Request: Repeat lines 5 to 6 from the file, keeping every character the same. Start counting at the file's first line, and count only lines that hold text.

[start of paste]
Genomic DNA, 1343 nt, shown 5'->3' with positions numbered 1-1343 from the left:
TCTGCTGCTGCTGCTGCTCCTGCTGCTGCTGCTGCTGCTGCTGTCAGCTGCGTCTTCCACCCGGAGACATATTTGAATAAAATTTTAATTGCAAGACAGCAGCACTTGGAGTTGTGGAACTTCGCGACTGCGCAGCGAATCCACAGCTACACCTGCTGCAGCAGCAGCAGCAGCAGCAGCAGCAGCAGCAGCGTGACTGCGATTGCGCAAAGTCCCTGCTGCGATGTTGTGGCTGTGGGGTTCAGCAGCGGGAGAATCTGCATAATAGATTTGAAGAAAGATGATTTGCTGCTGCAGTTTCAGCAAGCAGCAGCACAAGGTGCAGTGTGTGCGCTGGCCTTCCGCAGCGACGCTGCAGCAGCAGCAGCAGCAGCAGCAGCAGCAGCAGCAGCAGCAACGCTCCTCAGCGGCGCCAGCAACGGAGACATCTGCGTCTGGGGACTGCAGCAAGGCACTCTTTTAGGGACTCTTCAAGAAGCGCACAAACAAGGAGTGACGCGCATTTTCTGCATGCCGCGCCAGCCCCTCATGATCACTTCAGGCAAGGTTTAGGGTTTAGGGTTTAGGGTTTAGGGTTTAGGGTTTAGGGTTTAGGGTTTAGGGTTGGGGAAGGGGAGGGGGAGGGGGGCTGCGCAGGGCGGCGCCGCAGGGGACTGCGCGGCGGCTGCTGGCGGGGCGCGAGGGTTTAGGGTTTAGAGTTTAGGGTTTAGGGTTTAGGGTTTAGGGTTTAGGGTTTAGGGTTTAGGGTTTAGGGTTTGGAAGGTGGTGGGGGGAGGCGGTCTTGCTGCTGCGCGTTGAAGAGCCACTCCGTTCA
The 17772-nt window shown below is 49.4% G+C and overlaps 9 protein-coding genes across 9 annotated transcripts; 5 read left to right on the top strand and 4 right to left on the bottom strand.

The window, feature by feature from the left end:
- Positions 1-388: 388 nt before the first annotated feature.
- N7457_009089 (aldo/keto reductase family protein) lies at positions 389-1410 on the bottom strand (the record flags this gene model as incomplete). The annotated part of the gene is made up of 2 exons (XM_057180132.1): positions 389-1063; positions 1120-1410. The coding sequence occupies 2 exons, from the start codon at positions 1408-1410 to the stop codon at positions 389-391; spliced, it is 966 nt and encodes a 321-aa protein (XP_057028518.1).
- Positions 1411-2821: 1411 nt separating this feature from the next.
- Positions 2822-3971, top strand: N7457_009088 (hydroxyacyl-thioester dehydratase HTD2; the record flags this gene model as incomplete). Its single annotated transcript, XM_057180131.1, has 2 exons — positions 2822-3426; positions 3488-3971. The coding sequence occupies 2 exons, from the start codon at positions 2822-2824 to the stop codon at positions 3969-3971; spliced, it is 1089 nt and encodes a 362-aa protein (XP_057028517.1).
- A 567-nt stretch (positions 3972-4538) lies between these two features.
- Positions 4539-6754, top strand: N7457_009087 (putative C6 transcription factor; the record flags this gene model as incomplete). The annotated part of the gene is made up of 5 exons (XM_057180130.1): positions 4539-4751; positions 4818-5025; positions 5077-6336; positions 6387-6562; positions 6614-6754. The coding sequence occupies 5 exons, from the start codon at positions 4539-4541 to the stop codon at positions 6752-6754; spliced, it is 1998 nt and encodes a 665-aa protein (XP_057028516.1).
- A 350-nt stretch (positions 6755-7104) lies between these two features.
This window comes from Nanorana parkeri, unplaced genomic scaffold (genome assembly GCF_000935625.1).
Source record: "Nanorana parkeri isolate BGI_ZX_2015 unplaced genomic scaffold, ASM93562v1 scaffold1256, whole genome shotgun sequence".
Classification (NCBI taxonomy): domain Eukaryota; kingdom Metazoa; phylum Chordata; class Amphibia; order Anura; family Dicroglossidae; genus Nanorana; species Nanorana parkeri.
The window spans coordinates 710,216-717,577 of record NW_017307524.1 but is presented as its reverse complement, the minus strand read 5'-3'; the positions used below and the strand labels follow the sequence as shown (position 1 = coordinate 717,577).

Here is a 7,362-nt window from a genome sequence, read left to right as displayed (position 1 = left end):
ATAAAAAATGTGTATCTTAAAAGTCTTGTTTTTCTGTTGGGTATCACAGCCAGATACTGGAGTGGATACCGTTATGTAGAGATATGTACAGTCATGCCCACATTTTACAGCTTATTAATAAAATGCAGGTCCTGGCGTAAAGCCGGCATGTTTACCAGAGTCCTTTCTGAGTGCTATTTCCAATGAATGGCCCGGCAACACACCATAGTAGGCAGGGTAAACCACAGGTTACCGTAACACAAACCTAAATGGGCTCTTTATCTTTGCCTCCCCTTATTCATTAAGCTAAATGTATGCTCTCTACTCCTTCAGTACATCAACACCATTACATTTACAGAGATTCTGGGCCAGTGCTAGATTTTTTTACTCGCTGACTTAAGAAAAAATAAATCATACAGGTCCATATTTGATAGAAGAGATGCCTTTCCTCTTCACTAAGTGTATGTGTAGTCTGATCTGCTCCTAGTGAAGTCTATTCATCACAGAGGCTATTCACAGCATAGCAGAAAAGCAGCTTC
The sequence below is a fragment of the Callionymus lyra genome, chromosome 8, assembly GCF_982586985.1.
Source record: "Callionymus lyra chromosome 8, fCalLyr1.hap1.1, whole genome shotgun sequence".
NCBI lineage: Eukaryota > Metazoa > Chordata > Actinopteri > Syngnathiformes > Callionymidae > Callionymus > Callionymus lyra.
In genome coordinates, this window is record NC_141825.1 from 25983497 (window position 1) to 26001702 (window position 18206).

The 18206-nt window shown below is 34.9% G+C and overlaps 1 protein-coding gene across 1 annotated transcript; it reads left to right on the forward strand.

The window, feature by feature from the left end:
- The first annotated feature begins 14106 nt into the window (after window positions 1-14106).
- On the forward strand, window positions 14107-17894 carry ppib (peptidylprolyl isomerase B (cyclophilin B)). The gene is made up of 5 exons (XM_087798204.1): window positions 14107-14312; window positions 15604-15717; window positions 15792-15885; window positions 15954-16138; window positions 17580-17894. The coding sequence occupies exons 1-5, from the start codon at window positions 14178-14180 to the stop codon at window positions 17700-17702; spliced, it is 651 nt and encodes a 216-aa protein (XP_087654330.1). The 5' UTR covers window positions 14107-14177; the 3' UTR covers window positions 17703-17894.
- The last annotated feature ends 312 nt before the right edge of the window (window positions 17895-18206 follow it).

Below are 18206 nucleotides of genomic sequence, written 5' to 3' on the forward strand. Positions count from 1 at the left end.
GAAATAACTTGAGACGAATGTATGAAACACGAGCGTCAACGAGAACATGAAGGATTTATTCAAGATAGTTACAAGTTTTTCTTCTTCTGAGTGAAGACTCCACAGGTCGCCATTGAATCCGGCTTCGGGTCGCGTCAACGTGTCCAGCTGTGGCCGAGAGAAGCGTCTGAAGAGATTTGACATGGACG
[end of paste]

- Positions 1-388: 388 nt before the first annotated feature.
- N7457_009089 (aldo/keto reductase family protein) lies at positions 389-1410 on the bottom strand (the record flags this gene model as incomplete). The annotated part of the gene is made up of 2 exons (XM_057180132.1): positions 389-1063; positions 1120-1410. The coding sequence occupies 2 exons, from the start codon at positions 1408-1410 to the stop codon at positions 389-391; spliced, it is 966 nt and encodes a 321-aa protein (XP_057028518.1).